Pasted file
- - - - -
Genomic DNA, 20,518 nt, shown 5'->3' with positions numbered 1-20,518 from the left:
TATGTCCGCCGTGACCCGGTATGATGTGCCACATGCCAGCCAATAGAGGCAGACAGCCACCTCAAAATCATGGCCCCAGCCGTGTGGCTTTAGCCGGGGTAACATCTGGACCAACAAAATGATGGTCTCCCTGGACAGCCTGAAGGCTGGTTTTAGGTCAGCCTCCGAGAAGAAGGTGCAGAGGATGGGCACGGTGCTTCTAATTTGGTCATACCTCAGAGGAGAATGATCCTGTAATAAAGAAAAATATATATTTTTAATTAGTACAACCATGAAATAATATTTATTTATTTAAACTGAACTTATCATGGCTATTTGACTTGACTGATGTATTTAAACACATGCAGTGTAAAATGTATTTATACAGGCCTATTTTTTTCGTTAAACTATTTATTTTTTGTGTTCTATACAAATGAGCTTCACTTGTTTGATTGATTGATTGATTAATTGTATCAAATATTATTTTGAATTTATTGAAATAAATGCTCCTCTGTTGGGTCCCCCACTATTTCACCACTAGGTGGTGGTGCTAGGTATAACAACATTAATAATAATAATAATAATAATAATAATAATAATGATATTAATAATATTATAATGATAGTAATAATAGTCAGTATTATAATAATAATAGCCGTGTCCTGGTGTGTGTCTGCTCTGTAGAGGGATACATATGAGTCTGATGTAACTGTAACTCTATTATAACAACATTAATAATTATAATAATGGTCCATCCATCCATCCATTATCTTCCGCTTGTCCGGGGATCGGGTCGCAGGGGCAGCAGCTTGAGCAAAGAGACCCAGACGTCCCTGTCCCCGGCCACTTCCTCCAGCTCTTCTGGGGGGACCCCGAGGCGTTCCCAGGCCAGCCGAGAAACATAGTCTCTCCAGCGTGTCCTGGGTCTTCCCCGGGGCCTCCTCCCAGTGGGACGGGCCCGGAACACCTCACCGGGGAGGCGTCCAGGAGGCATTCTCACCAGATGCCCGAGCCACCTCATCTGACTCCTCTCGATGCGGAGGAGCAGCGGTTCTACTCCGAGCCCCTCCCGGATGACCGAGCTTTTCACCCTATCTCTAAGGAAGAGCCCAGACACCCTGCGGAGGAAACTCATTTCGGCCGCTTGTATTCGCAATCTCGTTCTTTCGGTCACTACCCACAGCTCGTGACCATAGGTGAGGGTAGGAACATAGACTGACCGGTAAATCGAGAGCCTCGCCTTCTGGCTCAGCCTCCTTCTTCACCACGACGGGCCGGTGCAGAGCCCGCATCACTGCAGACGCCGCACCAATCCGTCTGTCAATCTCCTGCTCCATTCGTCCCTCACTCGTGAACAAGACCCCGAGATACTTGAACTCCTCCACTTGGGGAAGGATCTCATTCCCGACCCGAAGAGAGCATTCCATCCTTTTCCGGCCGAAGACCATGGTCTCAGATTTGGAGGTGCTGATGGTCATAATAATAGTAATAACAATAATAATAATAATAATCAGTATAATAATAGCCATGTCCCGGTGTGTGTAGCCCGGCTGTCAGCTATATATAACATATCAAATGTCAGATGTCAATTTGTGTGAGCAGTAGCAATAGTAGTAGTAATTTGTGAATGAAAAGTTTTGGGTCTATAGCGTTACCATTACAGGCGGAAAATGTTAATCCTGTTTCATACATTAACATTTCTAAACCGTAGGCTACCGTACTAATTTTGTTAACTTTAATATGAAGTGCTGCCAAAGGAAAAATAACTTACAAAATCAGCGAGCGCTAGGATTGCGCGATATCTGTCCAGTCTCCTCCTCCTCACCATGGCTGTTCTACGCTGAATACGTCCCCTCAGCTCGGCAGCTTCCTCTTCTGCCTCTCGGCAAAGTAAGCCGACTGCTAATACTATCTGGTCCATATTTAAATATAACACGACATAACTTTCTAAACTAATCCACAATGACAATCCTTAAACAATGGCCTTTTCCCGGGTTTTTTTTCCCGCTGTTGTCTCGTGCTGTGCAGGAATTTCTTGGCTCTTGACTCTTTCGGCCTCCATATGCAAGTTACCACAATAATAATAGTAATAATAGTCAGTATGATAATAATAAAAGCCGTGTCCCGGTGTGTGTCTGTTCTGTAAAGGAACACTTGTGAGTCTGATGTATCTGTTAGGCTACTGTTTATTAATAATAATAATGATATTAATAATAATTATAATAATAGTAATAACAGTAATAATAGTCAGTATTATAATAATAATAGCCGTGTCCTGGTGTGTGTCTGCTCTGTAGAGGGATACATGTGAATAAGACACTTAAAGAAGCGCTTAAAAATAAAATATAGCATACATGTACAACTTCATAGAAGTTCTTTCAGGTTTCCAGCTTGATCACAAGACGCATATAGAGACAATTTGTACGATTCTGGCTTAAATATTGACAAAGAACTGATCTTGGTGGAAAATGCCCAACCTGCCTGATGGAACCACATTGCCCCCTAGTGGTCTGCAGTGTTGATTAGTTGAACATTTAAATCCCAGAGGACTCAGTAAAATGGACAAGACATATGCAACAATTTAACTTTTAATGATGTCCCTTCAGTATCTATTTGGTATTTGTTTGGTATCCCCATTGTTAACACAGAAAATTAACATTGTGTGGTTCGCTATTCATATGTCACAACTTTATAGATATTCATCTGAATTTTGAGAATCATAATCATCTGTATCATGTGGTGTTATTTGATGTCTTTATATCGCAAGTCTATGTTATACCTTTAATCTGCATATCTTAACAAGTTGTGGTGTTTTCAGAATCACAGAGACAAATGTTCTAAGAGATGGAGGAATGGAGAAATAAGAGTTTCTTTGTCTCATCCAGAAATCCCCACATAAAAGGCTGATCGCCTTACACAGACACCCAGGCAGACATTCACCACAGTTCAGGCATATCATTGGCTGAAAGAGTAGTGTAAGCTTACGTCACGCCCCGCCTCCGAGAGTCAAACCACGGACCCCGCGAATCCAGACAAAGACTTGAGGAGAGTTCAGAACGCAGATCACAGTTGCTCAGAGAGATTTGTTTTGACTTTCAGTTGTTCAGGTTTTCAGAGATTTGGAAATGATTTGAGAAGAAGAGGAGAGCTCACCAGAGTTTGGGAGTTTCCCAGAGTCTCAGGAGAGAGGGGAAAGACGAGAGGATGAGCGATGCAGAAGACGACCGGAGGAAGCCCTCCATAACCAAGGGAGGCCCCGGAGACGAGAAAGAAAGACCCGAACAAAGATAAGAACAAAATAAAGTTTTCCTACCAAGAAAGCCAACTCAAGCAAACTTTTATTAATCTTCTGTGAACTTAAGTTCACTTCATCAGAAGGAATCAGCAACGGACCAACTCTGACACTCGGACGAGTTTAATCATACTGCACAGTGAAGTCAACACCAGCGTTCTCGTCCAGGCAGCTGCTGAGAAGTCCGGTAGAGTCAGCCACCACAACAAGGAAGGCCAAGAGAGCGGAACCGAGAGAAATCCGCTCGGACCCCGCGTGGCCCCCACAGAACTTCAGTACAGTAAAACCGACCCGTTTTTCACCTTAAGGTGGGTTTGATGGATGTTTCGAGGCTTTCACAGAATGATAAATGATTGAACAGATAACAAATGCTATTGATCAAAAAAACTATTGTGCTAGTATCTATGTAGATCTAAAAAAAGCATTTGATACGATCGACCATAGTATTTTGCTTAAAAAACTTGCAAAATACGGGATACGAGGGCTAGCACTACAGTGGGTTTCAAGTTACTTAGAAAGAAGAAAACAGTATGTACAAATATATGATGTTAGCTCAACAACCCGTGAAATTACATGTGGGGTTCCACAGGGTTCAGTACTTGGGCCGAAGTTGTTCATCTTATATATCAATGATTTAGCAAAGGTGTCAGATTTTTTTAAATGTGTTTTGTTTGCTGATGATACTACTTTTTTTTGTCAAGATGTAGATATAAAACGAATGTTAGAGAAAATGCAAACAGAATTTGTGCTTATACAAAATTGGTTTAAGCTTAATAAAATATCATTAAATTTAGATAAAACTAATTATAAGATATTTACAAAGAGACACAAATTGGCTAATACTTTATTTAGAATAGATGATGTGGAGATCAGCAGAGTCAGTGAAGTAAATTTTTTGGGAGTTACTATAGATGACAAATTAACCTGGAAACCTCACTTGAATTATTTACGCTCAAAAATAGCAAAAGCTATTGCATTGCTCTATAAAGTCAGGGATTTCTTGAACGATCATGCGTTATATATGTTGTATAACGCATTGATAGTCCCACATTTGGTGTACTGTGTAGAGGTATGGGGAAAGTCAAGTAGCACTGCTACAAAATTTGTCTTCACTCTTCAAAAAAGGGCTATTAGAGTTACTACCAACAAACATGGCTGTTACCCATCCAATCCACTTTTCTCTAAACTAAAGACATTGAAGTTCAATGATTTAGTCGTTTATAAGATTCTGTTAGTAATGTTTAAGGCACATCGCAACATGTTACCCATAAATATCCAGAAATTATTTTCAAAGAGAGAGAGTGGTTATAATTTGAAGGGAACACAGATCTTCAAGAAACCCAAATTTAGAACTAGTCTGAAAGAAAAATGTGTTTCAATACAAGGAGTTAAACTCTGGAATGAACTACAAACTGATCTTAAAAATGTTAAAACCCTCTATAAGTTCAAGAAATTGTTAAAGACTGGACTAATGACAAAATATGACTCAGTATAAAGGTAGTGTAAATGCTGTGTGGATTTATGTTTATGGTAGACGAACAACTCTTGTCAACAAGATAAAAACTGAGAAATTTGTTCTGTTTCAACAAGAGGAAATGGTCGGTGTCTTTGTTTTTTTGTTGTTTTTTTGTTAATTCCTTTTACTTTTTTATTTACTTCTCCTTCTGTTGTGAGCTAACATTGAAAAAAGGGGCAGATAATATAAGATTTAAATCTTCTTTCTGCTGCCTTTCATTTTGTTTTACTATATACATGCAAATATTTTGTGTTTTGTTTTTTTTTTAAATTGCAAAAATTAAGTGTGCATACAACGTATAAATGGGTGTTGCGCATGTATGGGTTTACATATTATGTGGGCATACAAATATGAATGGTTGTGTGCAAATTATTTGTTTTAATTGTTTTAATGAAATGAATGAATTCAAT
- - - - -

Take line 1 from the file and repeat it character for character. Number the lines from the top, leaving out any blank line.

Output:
Genomic DNA, 20,518 nt, shown 5'->3' with positions numbered 1-20,518 from the left: